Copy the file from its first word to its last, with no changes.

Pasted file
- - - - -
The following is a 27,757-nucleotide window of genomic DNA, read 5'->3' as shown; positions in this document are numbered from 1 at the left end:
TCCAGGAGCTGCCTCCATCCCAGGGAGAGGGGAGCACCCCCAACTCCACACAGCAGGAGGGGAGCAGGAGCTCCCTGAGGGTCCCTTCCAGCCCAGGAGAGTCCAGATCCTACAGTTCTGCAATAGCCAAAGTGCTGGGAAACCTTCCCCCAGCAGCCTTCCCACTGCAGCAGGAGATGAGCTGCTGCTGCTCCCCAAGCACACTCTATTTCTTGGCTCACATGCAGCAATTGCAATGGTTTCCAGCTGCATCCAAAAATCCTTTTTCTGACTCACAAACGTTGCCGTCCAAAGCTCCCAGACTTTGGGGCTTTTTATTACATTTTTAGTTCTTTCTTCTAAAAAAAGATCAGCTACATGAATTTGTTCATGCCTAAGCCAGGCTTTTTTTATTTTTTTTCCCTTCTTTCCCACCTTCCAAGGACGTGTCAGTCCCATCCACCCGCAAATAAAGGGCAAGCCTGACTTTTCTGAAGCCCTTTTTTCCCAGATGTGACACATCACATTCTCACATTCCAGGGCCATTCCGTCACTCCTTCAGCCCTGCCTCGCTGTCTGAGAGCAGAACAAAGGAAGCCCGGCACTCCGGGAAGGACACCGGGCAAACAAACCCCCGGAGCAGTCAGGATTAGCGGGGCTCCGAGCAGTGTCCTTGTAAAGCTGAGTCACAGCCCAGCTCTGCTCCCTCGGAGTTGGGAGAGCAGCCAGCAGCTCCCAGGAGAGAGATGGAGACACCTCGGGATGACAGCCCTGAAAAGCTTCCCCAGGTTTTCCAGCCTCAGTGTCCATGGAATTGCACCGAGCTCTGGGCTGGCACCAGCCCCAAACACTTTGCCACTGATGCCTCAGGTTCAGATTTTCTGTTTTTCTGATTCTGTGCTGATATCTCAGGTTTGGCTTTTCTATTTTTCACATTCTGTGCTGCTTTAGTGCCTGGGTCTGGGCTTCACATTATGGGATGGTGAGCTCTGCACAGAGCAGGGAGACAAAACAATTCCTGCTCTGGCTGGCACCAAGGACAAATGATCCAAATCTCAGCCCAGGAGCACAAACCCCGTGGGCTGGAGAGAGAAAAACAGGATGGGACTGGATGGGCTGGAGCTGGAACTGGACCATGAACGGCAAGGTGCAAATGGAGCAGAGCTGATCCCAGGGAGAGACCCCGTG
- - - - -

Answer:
The following is a 27,757-nucleotide window of genomic DNA, read 5'->3' as shown; positions in this document are numbered from 1 at the left end:
TCCAGGAGCTGCCTCCATCCCAGGGAGAGGGGAGCACCCCCAACTCCACACAGCAGGAGGGGAGCAGGAGCTCCCTGAGGGTCCCTTCCAGCCCAGGAGAGTCCAGATCCTACAGTTCTGCAATAGCCAAAGTGCTGGGAAACCTTCCCCCAGCAGCCTTCCCACTGCAGCAGGAGATGAGCTGCTGCTGCTCCCCAAGCACACTCTATTTCTTGGCTCACATGCAGCAATTGCAATGGTTTCCAGCTGCATCCAAAAATCCTTTTTCTGACTCACAAACGTTGCCGTCCAAAGCTCCCAGACTTTGGGGCTTTTTATTACATTTTTAGTTCTTTCTTCTAAAAAAAGATCAGCTACATGAATTTGTTCATGCCTAAGCCAGGCTTTTTTTATTTTTTTTCCCTTCTTTCCCACCTTCCAAGGACGTGTCAGTCCCATCCACCCGCAAATAAAGGGCAAGCCTGACTTTTCTGAAGCCCTTTTTTCCCAGATGTGACACATCACATTCTCACATTCCAGGGCCATTCCGTCACTCCTTCAGCCCTGCCTCGCTGTCTGAGAGCAGAACAAAGGAAGCCCGGCACTCCGGGAAGGACACCGGGCAAACAAACCCCCGGAGCAGTCAGGATTAGCGGGGCTCCGAGCAGTGTCCTTGTAAAGCTGAGTCACAGCCCAGCTCTGCTCCCTCGGAGTTGGGAGAGCAGCCAGCAGCTCCCAGGAGAGAGATGGAGACACCTCGGGATGACAGCCCTGAAAAGCTTCCCCAGGTTTTCCAGCCTCAGTGTCCATGGAATTGCACCGAGCTCTGGGCTGGCACCAGCCCCAAACACTTTGCCACTGATGCCTCAGGTTCAGATTTTCTGTTTTTCTGATTCTGTGCTGATATCTCAGGTTTGGCTTTTCTATTTTTCACATTCTGTGCTGCTTTAGTGCCTGGGTCTGGGCTTCACATTATGGGATGGTGAGCTCTGCACAGAGCAGGGAGACAAAACAATTCCTGCTCTGGCTGGCACCAAGGACAAATGATCCAAATCTCAGCCCAGGAGCACAAACCCCGTGGGCTGGAGAGAGAAAAACAGGATGGGACTGGATGGGCTGGAGCTGGAACTGGACCATGAACGGCAAGGTGCAAATGGAGCAGAGCTGATCCCAGGGAGAGACCCCGTG